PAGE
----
# Why the same program runs faster on an older computer?

I have the same single thread problem, which is something like a simple

#include<stdlib.h>
#include<iostream>
#include<stdio.h>
#include<time.h>
//#include<ctime.h>

int main(){

clock_t start=clock();
for (int i=0;i<100 000 000; i++){
//do something here
}

double duration = (clock()-start)/(double)CLOCKS_PER_SEC;
cout<<endl<<"Total consumption time is : "<<duration<<"seconds "<<endl;
// or use
// printf("\n Total consumption time is : %lf seconds",duration);
system("pause");

return 0;
}


Occasionally when I was running them on different computer: older one with XP OS and Pentium V CPU, newer one with Win7 OS x86 and i7 CPU.

It is very strange that I found the older computer runs the same program significantly faster. Then I found it is general for other similar programs.

Why I got such result? Is it because XP OS is faster than Win7?

• I wonder if it's how you're calculating duration. Maybe this is related?: CLOCKS_PER_SEC not actually clocks per sec – horchler Dec 5 '13 at 16:05
• Try to get rid of most things that will call operating system functions, and stick to strictly numerical code (I assume that's what your program does). In particular, remove all I/O functions (printf, cout, etc.) This should minimize the dependence on your OS version and truly compare the CPUs. (Though the truth is that there are some surprising things that depend on system functions...---I had a similar problem where the same, seemingly purely numerical code ran much faster on Linux than Win) – Szabolcs Dec 5 '13 at 17:56
• Also, try to use timethis instead and make sure your code runs for at least several seconds, otherwise the benchmark may be inaccurate!! – Szabolcs Dec 5 '13 at 17:59

There are so many variables that play into the speed with which a program runs that it is impossible to tell from just your description. For example:

• Did other programs run at the same time?
• What is the clock speed of your processor?
• How was the program compiled and which processor was it optimized for?
• How long does the program run to begin with -- for example, is it within the accuracy of the timer?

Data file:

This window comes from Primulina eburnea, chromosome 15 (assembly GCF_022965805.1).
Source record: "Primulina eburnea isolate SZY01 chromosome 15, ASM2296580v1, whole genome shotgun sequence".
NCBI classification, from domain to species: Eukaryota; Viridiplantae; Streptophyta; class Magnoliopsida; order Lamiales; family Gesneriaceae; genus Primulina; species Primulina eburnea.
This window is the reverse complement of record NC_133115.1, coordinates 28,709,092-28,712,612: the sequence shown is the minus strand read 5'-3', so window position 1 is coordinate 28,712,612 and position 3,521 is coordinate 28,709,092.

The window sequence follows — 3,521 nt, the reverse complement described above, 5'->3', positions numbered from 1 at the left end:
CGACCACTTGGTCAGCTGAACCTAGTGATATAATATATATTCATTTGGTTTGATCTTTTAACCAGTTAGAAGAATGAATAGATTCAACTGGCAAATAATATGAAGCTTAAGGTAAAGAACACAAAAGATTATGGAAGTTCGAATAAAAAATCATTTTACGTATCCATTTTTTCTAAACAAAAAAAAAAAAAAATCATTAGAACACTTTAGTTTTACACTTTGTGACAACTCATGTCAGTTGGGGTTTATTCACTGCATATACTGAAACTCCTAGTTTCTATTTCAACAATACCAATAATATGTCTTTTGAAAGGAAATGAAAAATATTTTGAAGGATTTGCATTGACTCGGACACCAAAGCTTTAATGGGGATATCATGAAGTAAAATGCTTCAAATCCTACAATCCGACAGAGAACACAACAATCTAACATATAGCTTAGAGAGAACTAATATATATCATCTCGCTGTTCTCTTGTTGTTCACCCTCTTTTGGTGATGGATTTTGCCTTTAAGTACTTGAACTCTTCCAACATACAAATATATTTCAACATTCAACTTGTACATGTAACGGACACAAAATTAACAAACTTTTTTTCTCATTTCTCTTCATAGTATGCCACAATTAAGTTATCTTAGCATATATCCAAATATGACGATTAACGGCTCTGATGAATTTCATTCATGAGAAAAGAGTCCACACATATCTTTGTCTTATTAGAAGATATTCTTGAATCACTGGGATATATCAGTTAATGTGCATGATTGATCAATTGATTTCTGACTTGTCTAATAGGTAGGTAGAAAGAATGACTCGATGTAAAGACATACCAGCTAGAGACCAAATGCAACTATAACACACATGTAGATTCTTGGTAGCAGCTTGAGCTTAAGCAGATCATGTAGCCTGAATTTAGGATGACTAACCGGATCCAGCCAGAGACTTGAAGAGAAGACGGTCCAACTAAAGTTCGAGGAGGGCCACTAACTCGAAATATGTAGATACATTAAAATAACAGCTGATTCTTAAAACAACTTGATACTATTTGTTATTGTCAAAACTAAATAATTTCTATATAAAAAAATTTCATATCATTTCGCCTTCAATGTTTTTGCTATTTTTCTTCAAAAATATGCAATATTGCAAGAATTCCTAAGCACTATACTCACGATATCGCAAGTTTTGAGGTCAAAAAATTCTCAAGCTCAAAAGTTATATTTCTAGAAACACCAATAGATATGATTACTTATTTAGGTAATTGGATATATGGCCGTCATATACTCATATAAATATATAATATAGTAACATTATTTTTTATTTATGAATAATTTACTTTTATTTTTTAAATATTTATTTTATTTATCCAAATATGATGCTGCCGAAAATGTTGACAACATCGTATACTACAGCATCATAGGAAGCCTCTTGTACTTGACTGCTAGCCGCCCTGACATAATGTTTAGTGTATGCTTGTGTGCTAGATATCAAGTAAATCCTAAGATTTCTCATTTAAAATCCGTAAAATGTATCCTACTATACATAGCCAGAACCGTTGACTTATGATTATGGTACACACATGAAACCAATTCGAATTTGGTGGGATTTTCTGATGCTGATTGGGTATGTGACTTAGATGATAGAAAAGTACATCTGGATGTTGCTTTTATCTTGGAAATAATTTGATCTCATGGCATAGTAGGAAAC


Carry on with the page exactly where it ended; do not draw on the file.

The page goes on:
• Is the loop simple enough for the compiler to optimize it away?
• Are you timing the entire program execution including loading it, or only the actual run time of the loop?
• If you time the entire program execution including loading, how does the set of shared libraries that the program links to differ?

There are many other questions that make it impossible to answer your question in this generality.

• So virus should also be potential reasons? How can I identify the root causes? – LCFactorization Dec 4 '13 at 15:13
• Sure, maybe a virus too. As for how to find the cause -- go down the list above and see how your systems differ. – Wolfgang Bangerth Dec 4 '13 at 15:44
• Is it possible to compare the CPU clock of different computers? Do you have any idea how to implement it via C++? – LCFactorization Dec 5 '13 at 12:19
• I'm not sure what you mean by compare the "CPU clock". I assume you mean "clock frequency", not "clock time". In that case, you can go to the Windows System Information and see what the CPUs name, generation number, clock frequency, etc is. I'm sure there is a way to query the current frequency from the power management system, but I don't know how to do that on Windows. – Wolfgang Bangerth Dec 5 '13 at 12:36
• actually, the cpu clock frequency may be higher on the older processor – Andre Holzner Dec 5 '13 at 16:54

The faster CPU may be more than made up for by the heavier operating system. If you wanted a true comparison, you'd run the test with the same operating system on both computers.

Moreover, depending on what you're actually doing inside that loop, the program may spend more time on memory reads/writes than floating point operations, in which case the performance is more dependent on the cache than the processor clock speed.

• thank you; is there any way to compare the CPU clock immediately? – LCFactorization Dec 4 '13 at 4:26
• The cpu clock isn't necessarily the controlling factor. See my answer to another question here to see a list. There is a lot that goes into performance. – Godric Seer Dec 5 '13 at 18:49
• Right, it's not just one factor. – Wolfgang Bangerth Dec 6 '13 at 3:27